Personally I don’t think it matters how fast, faster is, so long as it’s fast enough!

        it’s the offerings extra capabilities that sell the product. If you find yourself argueing hyper converged vs standard h/w or even vsan on a performance front alone, away from the other values hyper C deliver, I’d say the point has been lost!

        • Totally agree the value in hyperconverged systems is the customer experience, which comes from things like ease of use, feature set, value for money, data reduction etc. The outright performance is less relevant, and higher performance is great but only with equivalent data services / value for customers.

          Very rarely do I talk to customers about performance compared to other products and that doesn’t matter to me or the customer – it’s about the value of the total solution not if it’s better than something else.

          Tick box arguments are also a pet hate of mine.

  4. As someone who sits on the customer side of the fence who constantly evaluates storage solutions multiple times a year for very different business needs, I don’t really care how the solution does it, be it in kernel or off kernel as long as it meets the business needs from a cost, manageability, supportability, experience, requirements, strategy etc. + my pet hate political reasons! I don’t even believe in NoSAN/NAS as there are still many use cases for them.

    I vote to put the in-kernel vs off-kernel debate behind and concentrate on making your own products better!

  5. Hi Josh — Chuck (VSAN guy) here

    If I understand the gist of your argument, it’s that since the hypervisor itself does great IO and delivers great performance, any VSA or storage layer built on top of the hypervisor should also deliver great IO and performance.

    Our point is that (a) there’s additional overhead required to navigate into a CVM and out again, (b) the CVM itself uses a non-trivial amount of resources (memory and CPU), and (c) unlike the hypervisor itself, the CVM can’t make smart decisions about overall resource usage and optimization within the cluster.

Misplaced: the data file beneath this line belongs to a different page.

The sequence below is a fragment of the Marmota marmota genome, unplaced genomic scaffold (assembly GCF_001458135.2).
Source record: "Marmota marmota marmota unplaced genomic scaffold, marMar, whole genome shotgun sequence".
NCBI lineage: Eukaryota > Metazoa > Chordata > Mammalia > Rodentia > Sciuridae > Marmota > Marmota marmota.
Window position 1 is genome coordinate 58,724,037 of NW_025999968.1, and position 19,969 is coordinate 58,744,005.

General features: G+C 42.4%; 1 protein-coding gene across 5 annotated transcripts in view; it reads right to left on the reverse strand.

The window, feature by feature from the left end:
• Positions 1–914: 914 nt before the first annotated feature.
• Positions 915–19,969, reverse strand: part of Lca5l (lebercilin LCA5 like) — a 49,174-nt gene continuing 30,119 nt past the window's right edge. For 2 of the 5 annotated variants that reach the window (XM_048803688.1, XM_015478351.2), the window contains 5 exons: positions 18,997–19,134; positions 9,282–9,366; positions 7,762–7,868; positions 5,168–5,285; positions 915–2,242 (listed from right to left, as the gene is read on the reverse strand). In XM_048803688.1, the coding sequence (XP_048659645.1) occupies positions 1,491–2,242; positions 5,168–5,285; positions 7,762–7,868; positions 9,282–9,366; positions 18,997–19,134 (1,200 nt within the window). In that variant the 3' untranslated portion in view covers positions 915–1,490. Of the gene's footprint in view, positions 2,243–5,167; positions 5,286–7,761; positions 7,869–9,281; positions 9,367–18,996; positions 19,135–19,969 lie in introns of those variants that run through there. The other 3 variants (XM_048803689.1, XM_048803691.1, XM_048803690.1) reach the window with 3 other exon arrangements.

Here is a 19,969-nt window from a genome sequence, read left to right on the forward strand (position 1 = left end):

I would disagree that this doesn’t matter, etc. We meet plenty of customers who are concerned about performance and consolidation ratios. That’s why we’re discussing the topic.

    We’ve made an initial effort to characterize VSAN performance in this recent white paper

    You’ll notice that this isn’t a “lab queen” benchmarketing situation — it’s transparent disclosure of how VSAN performs on middle-of-the-road hardware under a variety of scenarios.

    It’d be great to see something similar from the Nutanix folks — it’s the type of information customers can use to make informed decisions.


    — Chuck

  6. Josh. The title of your blog is in kernel vs virtual storage appliance. I personally have the opinion that in kernel is better. Nutanix uses the argument that the hypervisor is amazing and we shouldn’t be worried about a VSA sitting in the hypervisor. There have been several blogs and many comments that discuss why the VSA approach isnt the most optimal so no need for me to repeat. I think placing a workload like SQL into a vm has proven to yield great performence. I guess I just find it difficult to believe that if you run all that IO through another vm first before the direct IO path to the storage, performance would stay the same as in kernel.
    Maybe a simple lab demonstration of a particular workload on a Nutanix platform vs a similarly spec’s VSAN platform measuring performance and latency would help to illustrate real results instead of “this person tweeted this, and I couldn’t agree more” type comments.
    I personally have probably listened to more opinion than fact in formulating my opinion as well, so this lab exercise would be interesting.
    @chuck – If in kernel is the way to go, why is NSX deployed via virtual appliances (NSX manager and controllers). Is your reasoning that only the data plane needs to reside in kernel?

    • Hi forbsy

      I have personally performed numerous tests which you have requested however due to the VMware EULA I am not permitted to release them nor are vmware customers.

      Since I cant release the results, there is no point saying anything more on the topic since i cant release the data.

      However I will say, max/peak performance of a single node in a scale out archiecture is much less critical than for a centralized storage controller, so if inkernel is/was faster, how much would that even matter? The answer would be “it depends” and in most cases, id suspect peak/max performance is probably <10% of the factors which customers actually need.